Peace Officers' Annuity and Benefit Fund of Georgia v. DaVita Inc. et al

Filing 122

ORDER granting 108 Lead Plaintiffs' Motion for an Award of Attorneys' Fees and Reimbursement of Litigation Expenses by Judge William J. Martinez on 07/15/2021.(trvo, )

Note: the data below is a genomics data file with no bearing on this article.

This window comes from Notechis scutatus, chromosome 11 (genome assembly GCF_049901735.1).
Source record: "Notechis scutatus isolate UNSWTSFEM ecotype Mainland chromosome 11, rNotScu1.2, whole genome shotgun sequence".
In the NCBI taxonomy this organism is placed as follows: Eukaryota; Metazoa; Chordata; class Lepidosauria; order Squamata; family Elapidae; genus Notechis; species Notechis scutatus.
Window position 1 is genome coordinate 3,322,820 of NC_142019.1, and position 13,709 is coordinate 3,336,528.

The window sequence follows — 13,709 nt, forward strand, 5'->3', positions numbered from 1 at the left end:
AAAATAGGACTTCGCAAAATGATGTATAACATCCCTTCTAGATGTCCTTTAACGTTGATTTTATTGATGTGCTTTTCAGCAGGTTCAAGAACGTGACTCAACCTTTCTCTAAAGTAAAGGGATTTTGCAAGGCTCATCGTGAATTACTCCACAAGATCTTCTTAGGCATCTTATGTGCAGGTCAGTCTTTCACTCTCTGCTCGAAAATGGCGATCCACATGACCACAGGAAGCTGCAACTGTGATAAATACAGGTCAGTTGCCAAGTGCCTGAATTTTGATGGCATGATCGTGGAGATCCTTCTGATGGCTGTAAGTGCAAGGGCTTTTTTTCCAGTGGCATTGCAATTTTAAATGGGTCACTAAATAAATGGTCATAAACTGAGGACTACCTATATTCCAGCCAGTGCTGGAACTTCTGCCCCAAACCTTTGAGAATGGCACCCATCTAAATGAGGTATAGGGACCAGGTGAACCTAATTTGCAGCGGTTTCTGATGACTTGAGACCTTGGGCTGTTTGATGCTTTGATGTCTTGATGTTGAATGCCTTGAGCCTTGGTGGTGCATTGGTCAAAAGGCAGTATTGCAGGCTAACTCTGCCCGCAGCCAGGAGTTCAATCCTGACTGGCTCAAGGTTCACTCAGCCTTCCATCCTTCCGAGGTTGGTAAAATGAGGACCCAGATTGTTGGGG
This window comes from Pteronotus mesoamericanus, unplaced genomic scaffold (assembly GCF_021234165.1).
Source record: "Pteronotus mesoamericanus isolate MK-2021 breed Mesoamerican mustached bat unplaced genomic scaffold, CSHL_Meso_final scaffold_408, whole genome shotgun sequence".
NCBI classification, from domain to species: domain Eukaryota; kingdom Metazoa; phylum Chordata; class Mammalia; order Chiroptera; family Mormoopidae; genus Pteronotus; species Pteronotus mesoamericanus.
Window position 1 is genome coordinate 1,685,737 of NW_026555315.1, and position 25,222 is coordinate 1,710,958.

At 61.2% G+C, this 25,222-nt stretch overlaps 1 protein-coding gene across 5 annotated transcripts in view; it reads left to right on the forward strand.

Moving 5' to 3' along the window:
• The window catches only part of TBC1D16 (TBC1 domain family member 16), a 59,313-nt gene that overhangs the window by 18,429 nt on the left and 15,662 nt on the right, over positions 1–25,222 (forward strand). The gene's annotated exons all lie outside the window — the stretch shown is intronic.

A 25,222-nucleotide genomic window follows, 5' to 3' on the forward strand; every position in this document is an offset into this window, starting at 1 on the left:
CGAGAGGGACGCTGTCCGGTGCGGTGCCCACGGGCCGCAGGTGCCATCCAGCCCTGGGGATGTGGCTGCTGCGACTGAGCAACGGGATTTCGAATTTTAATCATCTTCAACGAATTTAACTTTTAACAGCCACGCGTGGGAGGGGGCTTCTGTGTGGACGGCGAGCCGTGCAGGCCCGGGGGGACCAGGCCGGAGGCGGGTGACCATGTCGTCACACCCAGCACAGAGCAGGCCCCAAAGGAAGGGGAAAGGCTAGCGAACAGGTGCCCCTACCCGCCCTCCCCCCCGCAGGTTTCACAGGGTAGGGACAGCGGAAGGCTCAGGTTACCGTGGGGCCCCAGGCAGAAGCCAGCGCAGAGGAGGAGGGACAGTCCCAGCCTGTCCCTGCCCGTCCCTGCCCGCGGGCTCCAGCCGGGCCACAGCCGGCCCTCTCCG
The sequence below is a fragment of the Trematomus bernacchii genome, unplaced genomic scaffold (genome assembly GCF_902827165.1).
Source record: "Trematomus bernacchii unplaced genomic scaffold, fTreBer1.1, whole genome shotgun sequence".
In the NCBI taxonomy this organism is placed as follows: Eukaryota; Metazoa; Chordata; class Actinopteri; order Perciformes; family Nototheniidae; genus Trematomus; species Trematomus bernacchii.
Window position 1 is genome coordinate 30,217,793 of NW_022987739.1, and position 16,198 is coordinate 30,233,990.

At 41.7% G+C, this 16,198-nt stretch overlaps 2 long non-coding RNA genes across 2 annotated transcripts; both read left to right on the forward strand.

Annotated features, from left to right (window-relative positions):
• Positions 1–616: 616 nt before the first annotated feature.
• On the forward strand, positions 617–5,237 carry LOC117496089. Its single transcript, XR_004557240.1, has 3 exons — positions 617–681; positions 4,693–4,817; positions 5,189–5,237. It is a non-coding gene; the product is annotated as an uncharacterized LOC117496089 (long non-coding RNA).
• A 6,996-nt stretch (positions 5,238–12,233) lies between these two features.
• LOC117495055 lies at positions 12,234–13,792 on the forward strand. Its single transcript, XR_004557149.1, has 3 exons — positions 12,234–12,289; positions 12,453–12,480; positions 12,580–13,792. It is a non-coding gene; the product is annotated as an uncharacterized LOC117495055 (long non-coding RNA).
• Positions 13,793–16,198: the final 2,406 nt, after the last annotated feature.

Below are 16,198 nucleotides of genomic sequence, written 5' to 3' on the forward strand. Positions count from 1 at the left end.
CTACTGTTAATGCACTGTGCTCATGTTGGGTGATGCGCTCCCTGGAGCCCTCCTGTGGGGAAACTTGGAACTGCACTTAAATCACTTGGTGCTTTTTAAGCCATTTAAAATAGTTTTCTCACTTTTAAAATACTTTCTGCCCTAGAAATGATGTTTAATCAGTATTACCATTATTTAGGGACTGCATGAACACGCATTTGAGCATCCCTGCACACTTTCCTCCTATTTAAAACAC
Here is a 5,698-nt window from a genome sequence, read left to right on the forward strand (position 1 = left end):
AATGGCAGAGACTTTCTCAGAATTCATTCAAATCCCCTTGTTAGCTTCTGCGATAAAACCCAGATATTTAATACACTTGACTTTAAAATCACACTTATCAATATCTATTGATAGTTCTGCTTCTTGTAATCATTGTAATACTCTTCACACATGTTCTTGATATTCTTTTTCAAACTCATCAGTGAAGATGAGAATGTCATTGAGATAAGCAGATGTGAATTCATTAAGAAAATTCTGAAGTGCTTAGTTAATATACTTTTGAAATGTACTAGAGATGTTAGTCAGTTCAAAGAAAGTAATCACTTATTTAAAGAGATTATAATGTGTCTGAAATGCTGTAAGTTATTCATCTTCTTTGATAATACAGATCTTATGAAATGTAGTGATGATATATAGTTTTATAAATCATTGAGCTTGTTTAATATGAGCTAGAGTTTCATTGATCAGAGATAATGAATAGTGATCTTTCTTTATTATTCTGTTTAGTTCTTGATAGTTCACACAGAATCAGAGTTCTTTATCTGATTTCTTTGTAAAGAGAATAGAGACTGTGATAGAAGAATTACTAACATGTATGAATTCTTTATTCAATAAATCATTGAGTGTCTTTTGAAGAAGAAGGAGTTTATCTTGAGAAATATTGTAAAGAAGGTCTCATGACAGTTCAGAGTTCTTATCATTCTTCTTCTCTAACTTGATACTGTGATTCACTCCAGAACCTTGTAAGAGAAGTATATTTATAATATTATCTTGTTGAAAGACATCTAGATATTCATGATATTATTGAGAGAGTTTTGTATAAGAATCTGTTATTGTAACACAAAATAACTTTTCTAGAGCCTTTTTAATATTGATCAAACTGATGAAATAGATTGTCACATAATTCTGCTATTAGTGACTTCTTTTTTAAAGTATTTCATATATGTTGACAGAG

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IN THE UNITED STATES DISTRICT COURT FOR THE DISTRICT OF COLORADO Judge William J. Martínez Civil Action No. 17-cv-0304-WJM-NRN PEACE OFFICERS’ ANNUITY AND BENEFIT FUND OF GEORGIA, individually and on behalf of all others similarly situated; and JACKSONVILLE POLICE AND FIRE PENSION FUND, individually and on behalf of all others similarly situated, Plaintiffs, v. DAVITA INC.; KENT J. THIRY; JAMES K. HILGER; and JAVIER J. RODRIGUEZ, Defendants. ORDER GRANTING LEAD PLAINTIFFS’ MOTION FOR AN AWARD OF ATTORNEYS’ FEES AND REIMBURSEMENT OF LITIGATION EXPENSES This matter is before the Court on Lead Plaintiffs’ Peace Officers’ Annuity and Benefit Fund of Georgia and the Jacksonville Police and Fire Pension Fund (jointly, “Lead Plaintiffs”) Motion for an Award of Attorneys’ Fees and Reimbursement of Litigation Expenses, filed on February 23, 2021 (“Motion”). (ECF No. 108.) The Motion is unopposed. This Court has subject matter jurisdiction pursuant to the Securities Exchange Act of 1934 (the “Exchange Act”), 15 U.S.C. § 78aa et seq., and 28 U.S.C. § 1331. I. BACKGROUND The background of this case has been set forth at length in prior orders and therefore the Court presumes familiarity with the facts of this case. (See, e.g., ECF No. 118.) On April 13, 2021, the Court entered the Order Granting Lead Plaintiffs’ Motion for Final Approval of Class Action Settlement and Plan of Allocation. (Id.) In the instant Motion, Lead Plaintiffs request that the Court enter an order directing: (i) an award of attorneys’ fees in the amount of 30% of the Settlement Fund; (ii) reimbursement of $547,409.27 in litigation expenses; and (iii) Representative Reimbursements of $10,000 to Lead Plaintiffs for their efforts in representing the Settlement Class, as authorized by the Private Securities Litigation Reform Act of 1995 (“PSLRA”). 1 No class members have objected to Lead Plaintiffs’ requests. II. FEE AWARD Under the PSLRA, the “[t]otal attorneys’ fees and expenses awarded by the court to counsel for the plaintiff class shall not exceed a reasonable percentage of the amount of any damages and prejudgment interest actually paid to the class.” 15 U.S.C. § 78u– 4(a)(6). In common fund cases, the Tenth Circuit has “recognized the propriety of awarding attorneys’ fees . . . on a percentage of the fund, rather than lodestar, basis.” 2 Uselton v. Commercial Lovelace Motor Freight, Inc., 9 F.3d 849, 853 (10th Cir. 1993); accord Gottlieb v. Barry, 43 F.3d 474, 483 (10th Cir. 1994) (holding that, although either method is permissible in common fund cases, “Uselton implies a preference for the percentage of the fund method”). Because this is a common fund case and because Lead Plaintiffs’ fee request is for a percentage of the common fund, the Court will 1 The Court has already granted Lead Plaintiffs’ request for reimbursement awards (ECF No. 118 at 14–15) and need not discuss this request further. 2 The lodestar amount is calculated based upon “the total number of hours reasonably expended multiplied by a reasonable hourly rate—and then adjust[ing] the lodestar upward or downward to account for the particularities of the suit and its outcome.” Zinna v. Congrove, 680 F.3d 1236, 1239, 1242 (10th Cir. 2012) (quotation marks omitted). 2 calculate the attorneys’ fees award using the percentage of the fund approach. See Brown v. Phillips Petroleum Co., 838 F.2d 451, 454 (10th Cir. 1988) (distinguishing common fund and statutory fees cases). The “percentage reflected in a common fund award must be reasonable [and] the district court must ‘articulate specific reasons for fee awards.’” Id. at 454 (quoting Ramos v. Lamm, 713 F.2d 546, 552 (10th Cir. 1983)). In determining the reasonableness of a percentage award, courts must apply the Johnson factors, which are: (1) the time and labor involved; (2) the novelty and difficulty of the questions; (3) the skill requisite to perform the legal service properly; (4) the preclusion of other employment by the attorney due to acceptance of the case; (5) the customary fee; (6) any prearranged fee . . .; (7) time limitations imposed by the client or the circumstances; (8) the amount involved and the results obtained; (9) the experience, reputation, and ability of the attorneys; (10) the undesirability of the case; (11) the nature and length of the professional relationship with the client; and (12) awards in similar cases. Id. at 454–55 (citing Johnson v. Ga. Highway Express, Inc., 488 F.2d 714, 717 (5th Cir. 1974)); see also Gottlieb, 43 F.3d at 483. “[R]arely are all of the Johnson factors applicable; this is particularly so in a common fund situation.” Brown, 838 F.2d at 455– 56 (“The court here clearly considered all of the relevant Johnson factors and applied them appropriately.”). Thus, in evaluating the reasonableness of a fee award, a court need not specifically address each Johnson factor. Gudenkauf v. Stauffer Commc’ns, Inc., 158 F.3d 1074, 1083 (10th Cir. 1998). A. Time and Labor Involved Lead Plaintiffs submit that prosecuting this case required Lead Counsel to 3 expend more than 31,000 hours, equivalent to $14.7 million in attorney and staff time, over the course of more than four years of vigorous litigation. (ECF No. 108 at 11.) These efforts included an extensive and extremely comprehensive investigation, which included locating numerous internal documents and confidential witnesses that proved critical in drafting a highly-detailed Complaint sufficient to defeat Defendants’ motion to dismiss. (Id. at 10.) Furthermore, Lead Counsel engaged in comprehensive discovery, including consulting with various economic and industry experts; reviewing 845,000 pages of documents produced by Defendants and over twenty third-parties; collecting and producing over 25,000 pages in response to Defendants’ document requests; extensive class certification-related briefing and discovery, including defending Lead Plaintiffs’ depositions and the deposition of Lead Plaintiffs’ expert on market efficiency, and deposing Defendants’ rebuttal expert; and opposing Defendants’ motion for partial reconsideration. (Id.) In addition, the extensive settlement negotiations were time-consuming, including submitting detailed mediation statements and presentations over the course of six formal mediations that culminated in the Settlement. (Id. at 10–11.) In the Motion, Lead Plaintiffs note that Lead Counsel will continue to expend additional time and out-of-pocket expenses in connection with the settlement administration process and assist with implementation of the Settlement, which was approved following the Fairness Hearing. (Id. at 11 n.4.) Based on the foregoing efforts expended by Lead Counsel, the Court concludes that the time and labor expended was appropriate given the nature of the case and finds that this factor supports the requested award. 4 B. The Amount Involved and Results Obtained Courts in this District have repeatedly found that when determining the amount of fees to be awarded, the “greatest weight should be given to the monetary results achieved for the benefits of the class.” Anderson v. Merit Energy Co., 2009 WL 3378526, at *4 (D. Colo. Oct. 20, 2009); see also Shaw v. Interthinx, Inc., 2015 WL 1867861, at *7 (D. Colo. Apr. 22, 2015) (“The degree of success . . . is a critical factor in determining the amount of fees to be awarded.”). As Lead Plaintiffs point out, the monetary result here is “exceptional.” (ECF No. 108 at 13.) The $135 million recovery represents the second-largest all-cash securities class action recovery ever obtained in this District, is among the top five such settlements in Tenth Circuit history, and is more than twenty times larger than the $6.7 million median for securities class action settlements in the Tenth Circuit from 2010 to 2019. (Id.) Here, the likely maximum damages at trial ranged from $312 million to $432 million, and therefore the Settlement recovers between 31% and 43% of the Class’s damages—eight to eleven times greater than the median 3.9% recovery in similar actions, a significant achievement which, in the Court’s view, further supports granting the fee request. See In re Crocs, Inc. Sec. Litig., 306 F.R.D. 672, 691 n.20 (D. Colo. 2014) (approving settlement representing “approximately 1.3% of the amount of damages that could be achieved”). Given the extraordinary nature of the recovery for class members, the Court finds that this factor also favors granting the fee request. C. Customary Fee and Awards in Similar Cases Courts in the Tenth Circuit have noted that “the typical fee award in complex cases is around one third of the common fund.” In re Crocs, 2014 WL 4670886, at *3; 5 see also Diaz, 2019 WL 2189485, at *5 (“33% fee award falls within the norm”); Nakkhumpun v. Taylor, 2016 WL 11724397, at *5 (D. Colo. June 13, 2016) (same). Moreover, courts in the Tenth Circuit have repeatedly found that a 30% fee award is reasonable even in the context of so-called “megafund” settlements, because applying an arbitrary sliding fee percentage scale in large settlements “fails to provide the proper incentive for counsel and is fundamentally at odds with the percentage-of-the-fund approach favored by the Tenth Circuit.” In re Syngenta AG MIR 162 Corn Litig., 357 F. Supp. 3d 1094, 1114 (D. Kan. 2018) (awarding 33.3% fee of $1.51 billion settlement). In the Motion, Lead Plaintiffs provide a detailed chart demonstrating that numerous courts in the Tenth Circuit and nationwide have awarded 30% fees or higher in large complex class actions. (ECF No. 108 at 15.) In addition, the Court notes that a lodestar cross-check, while not required in the Tenth Circuit, supports the fee request. Here, Lead Counsel’s total lodestar is $14,717,351.25, and the requested 30% fee thus equates to a multiplier of 2.75, which is at the low end of the typical range of multipliers routinely approved by courts in this District and the Tenth Circuit. See, e.g., In re DaVita Healthcare Partners, Inc. Deriv. Litig., 2015 WL 3582265, at *5 (D. Colo. June 5, 2015) (multiplier of 3 “in line with the multipliers awarded in similar cases”); In re Crocs, 2014 WL 4670886, at *4 (referencing District cases approving multipliers ranging from 2.5 to 4.6). Moreover, Lead Counsel’s hourly rates—ranging from $365 to $895 for attorneys, and $250 to $275 for support staff—are lower than hourly rates previously approved by this Court and others within the District. See Ramos v. Banner Health, 2020 WL 6585849 (D. Colo. Nov. 10, 2020) and ECF No. 504 (approving rates ranging 6 from $490 to $1,060 per hour); In re Molycorp Inc. Sec. Litig., 2017 WL 11598681, at *1–2 (D. Colo. June 16, 2017) (approving 30% fee request in securities class action where attorney hourly rates ranged from $435 to $955 per hour); In re Crocs, 2014 WL 4670886, at *4, ECF No. 208 at 95 (awarding 30% fee where attorney hourly rates were up to $935 per hour and were “higher than the rates charged by attorneys of similar skill and experience in the Denver legal market”). The Court concludes this factor also supports the fee request. D. The Contingent Nature of the Fee, Undesirability of the Action, and Preclusion of Other Employment “Federal securities class actions require plaintiffs’ counsel to expend substantial time and effort with no guarantee of success.” In re Crocs, 2014 WL 4670886, at *5. As a result, “[s]uch cases are often seen as undesirable.” In re Spectranetics Corp. Sec. Litig., 2011 WL 13238696, at *2 (D. Colo. Apr. 4, 2011). As Lead Plaintiffs point out, the vast majority of securities class actions draw multiple applications for appointment as lead plaintiff and lead counsel—that is the very purpose of the PSLRA provision requiring notice to be disseminated advising shareholders of the lead plaintiff deadline. (ECF No. 108 at 17.) Here, however, no law firm other than Saxena White submitted a leadership application—a fact that underscores the perceived “undesirability” and difficulty of the case. (Id.) Courts have “recognize[d] that counsel should be rewarded for taking on a case from which other law firms shrunk . . . the proper incentive here is a 30% fee.” In re Checking Account Overdraft Litig., 830 F. Supp. 2d 1330, 1364 (S.D. Fla. 2011); see also Thorpe v. Walter Inv. Mgmt. Corp., 2016 WL 10518902, at *10–11 (S.D. Fla. Oct. 17, 2016) (undesirability shown where “Counsel was the only counsel willing to take on this 7 litigation”). Importantly, the risk that Lead Counsel “would recover no compensation for their extensive efforts was not merely hypothetical, especially where, as here, Plaintiffs were subject to the PSLRA’s heightened pleading standard and faced the immediate possibility of an adverse decision.” In re Crocs, 2014 WL 4670886, at *5. To date, Lead Counsel has received no compensation for its prosecution of this case, and since the extensive commitment of time and resources devoted here necessarily entailed the preclusion of other projects, the primary focus of this factor is to acknowledge this incongruence by permitting a higher recovery to compensate for the risk of recovering nothing. As courts in this District have held, “[a] contingent fee arrangement often weighs in favor of a greater fee because [s]uch a large investment of money [and time] place[s] incredible burdens upon law practices.” In re Crocs, 2014 WL 4670886, at *4. The significant burdens inherent in a contingent fee arrangement in a case of this magnitude “weighs heavily in support of a substantial fee award.” Syngenta, 357 F. Supp. 3d at 1113. The Court concludes that this factor also weighs in favor of the requested award. E. Additional Considerations The Court also notes that none of the class members objected to the requested attorneys’ fees, which weighs in favor of the requested award. See Anderson v. Merit Energy Co., 2009 WL 3378526, at *4 (D. Colo. Oct. 20, 2009) (“The absence of any Class members’ objection is an additional factor that supports this Court’s approval of the requested attorneys’ fees.”). 8 The Court finds that in combination the applicable Johnson factors compel its conclusion that 30% of the $135 million common fund, or $40,500,000, reflects a reasonable attorney fee award in this case. See 15 U.S.C. § 78u–4(a)(6). As a consequence, the Court will grant in full Lead Plaintiffs’ request for attorneys’ fees. III. EXPENSES The PSLRA also contemplates compensating class counsel for expenses incurred in prosecuting a class action. 15 U.S.C. § 78u–4(a)(6). “[A]n attorney who has created a common fund for the benefit of the class is entitled to reimbursement of . . . reasonable litigation expenses from that fund.” In re Gen. Instrument Sec. Litig., 209 F.Supp.2d 423, 434 (E.D. Pa. 2001) (quotation marks omitted, emphasis in original). Expenses “‘that are normally itemized and billed in addition to the hourly rate should be included in fee allowances . . . if reasonable in amount.’” Bee v. Greaves, 910 F.2d 686, 690 (10th Cir. 1990) (quoting Ramos, 713 F.2d at 559). Lead Counsel seek reimbursement of $547,409.27 in litigation expenses reasonably incurred in litigating the Action, which expenses are routinely awarded in similar actions, including expert fees, mediation expenses, discovery-related costs, and investigation expenses. (ECF No. 108 at 20.) See In re Oppenheimer Rochester Funds Grp. Sec. Litig., 2014 WL 12768451, at *3 ($3.5 million of expenses found reasonable in securities class action). The White Declaration contains a full breakdown of the litigation expenses. (See ECF No. 107-1, White Decl. Exs. E, F at ¶ 8, and G at ¶ 9.) Notably, the requested expenses are significantly less than the $750,000 amount set forth in the Notice, and no objections have been lodged thereto—further supporting the reasonableness of the expense reimbursement request. (ECF No. 108 at 20 (citing 9 ECF No. 107-1 at ¶¶ 134–35).) Upon due consideration, the Court is satisfied that the expenses are reasonable, given the issues presented and duration of this case, and are of the type normally billed to clients. The Court will therefore award Lead Counsel $547,409.27 in litigation expenses reasonably incurred in the prosecution of this case. IV. CONCLUSION 1. Lead Plaintiffs’ Motion for Final Approval of Class Action Settlement and Plan of Allocation (ECF No. 108) is GRANTED; 2. The Court awards to Plaintiffs attorneys’ fees in the amount of 30% of the Settlement Fund, or $40,500,000, and the reimbursement of $547,409.27 in litigation expenses; and 3. Should there be an unreasonable delay in the payment of these sums to Lead Plaintiffs, they are granted leave to seek an order from this Court setting a deadline for such payment. Dated this 15th day of July, 2021. BY THE COURT: ______________________ William J. Martinez United States District Judge 10